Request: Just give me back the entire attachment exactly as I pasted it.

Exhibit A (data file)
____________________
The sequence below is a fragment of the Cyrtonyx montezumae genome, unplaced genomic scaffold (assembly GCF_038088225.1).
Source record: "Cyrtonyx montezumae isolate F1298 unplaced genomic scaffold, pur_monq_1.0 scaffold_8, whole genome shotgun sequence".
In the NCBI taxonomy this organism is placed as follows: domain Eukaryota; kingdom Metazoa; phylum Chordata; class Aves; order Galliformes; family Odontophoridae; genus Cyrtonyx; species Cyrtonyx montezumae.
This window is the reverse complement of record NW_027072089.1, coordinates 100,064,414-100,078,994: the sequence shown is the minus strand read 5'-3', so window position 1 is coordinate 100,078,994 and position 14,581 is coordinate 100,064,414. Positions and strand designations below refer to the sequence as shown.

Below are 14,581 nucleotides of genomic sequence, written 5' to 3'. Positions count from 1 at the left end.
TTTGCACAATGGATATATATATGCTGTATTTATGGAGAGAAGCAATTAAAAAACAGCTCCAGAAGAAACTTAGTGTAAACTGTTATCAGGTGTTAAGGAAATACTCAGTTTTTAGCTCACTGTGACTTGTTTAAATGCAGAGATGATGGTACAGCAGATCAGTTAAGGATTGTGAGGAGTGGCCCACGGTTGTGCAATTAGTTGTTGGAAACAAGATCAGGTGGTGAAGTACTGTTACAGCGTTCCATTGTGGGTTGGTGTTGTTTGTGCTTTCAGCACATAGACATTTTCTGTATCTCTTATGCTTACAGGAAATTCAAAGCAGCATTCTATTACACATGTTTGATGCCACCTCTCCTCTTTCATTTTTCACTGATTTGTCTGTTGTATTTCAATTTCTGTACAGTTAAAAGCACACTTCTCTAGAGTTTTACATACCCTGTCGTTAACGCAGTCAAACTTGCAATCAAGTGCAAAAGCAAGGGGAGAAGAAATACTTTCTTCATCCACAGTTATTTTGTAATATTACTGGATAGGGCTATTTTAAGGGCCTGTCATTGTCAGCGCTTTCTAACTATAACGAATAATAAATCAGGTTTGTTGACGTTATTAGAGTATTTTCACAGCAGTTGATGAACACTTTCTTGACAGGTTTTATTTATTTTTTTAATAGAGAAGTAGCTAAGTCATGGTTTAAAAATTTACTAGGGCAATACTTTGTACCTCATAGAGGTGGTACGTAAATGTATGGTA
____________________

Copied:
The sequence below is a fragment of the Cyrtonyx montezumae genome, unplaced genomic scaffold (assembly GCF_038088225.1).
Source record: "Cyrtonyx montezumae isolate F1298 unplaced genomic scaffold, pur_monq_1.0 scaffold_8, whole genome shotgun sequence".
In the NCBI taxonomy this organism is placed as follows: domain Eukaryota; kingdom Metazoa; phylum Chordata; class Aves; order Galliformes; family Odontophoridae; genus Cyrtonyx; species Cyrtonyx montezumae.
This window is the reverse complement of record NW_027072089.1, coordinates 100,064,414-100,078,994: the sequence shown is the minus strand read 5'-3', so window position 1 is coordinate 100,078,994 and position 14,581 is coordinate 100,064,414. Positions and strand designations below refer to the sequence as shown.

Below are 14,581 nucleotides of genomic sequence, written 5' to 3'. Positions count from 1 at the left end.
TTTGCACAATGGATATATATATGCTGTATTTATGGAGAGAAGCAATTAAAAAACAGCTCCAGAAGAAACTTAGTGTAAACTGTTATCAGGTGTTAAGGAAATACTCAGTTTTTAGCTCACTGTGACTTGTTTAAATGCAGAGATGATGGTACAGCAGATCAGTTAAGGATTGTGAGGAGTGGCCCACGGTTGTGCAATTAGTTGTTGGAAACAAGATCAGGTGGTGAAGTACTGTTACAGCGTTCCATTGTGGGTTGGTGTTGTTTGTGCTTTCAGCACATAGACATTTTCTGTATCTCTTATGCTTACAGGAAATTCAAAGCAGCATTCTATTACACATGTTTGATGCCACCTCTCCTCTTTCATTTTTCACTGATTTGTCTGTTGTATTTCAATTTCTGTACAGTTAAAAGCACACTTCTCTAGAGTTTTACATACCCTGTCGTTAACGCAGTCAAACTTGCAATCAAGTGCAAAAGCAAGGGGAGAAGAAATACTTTCTTCATCCACAGTTATTTTGTAATATTACTGGATAGGGCTATTTTAAGGGCCTGTCATTGTCAGCGCTTTCTAACTATAACGAATAATAAATCAGGTTTGTTGACGTTATTAGAGTATTTTCACAGCAGTTGATGAACACTTTCTTGACAGGTTTTATTTATTTTTTTAATAGAGAAGTAGCTAAGTCATGGTTTAAAAATTTACTAGGGCAATACTTTGTACCTCATAGAGGTGGTACGTAAATGTATGGTA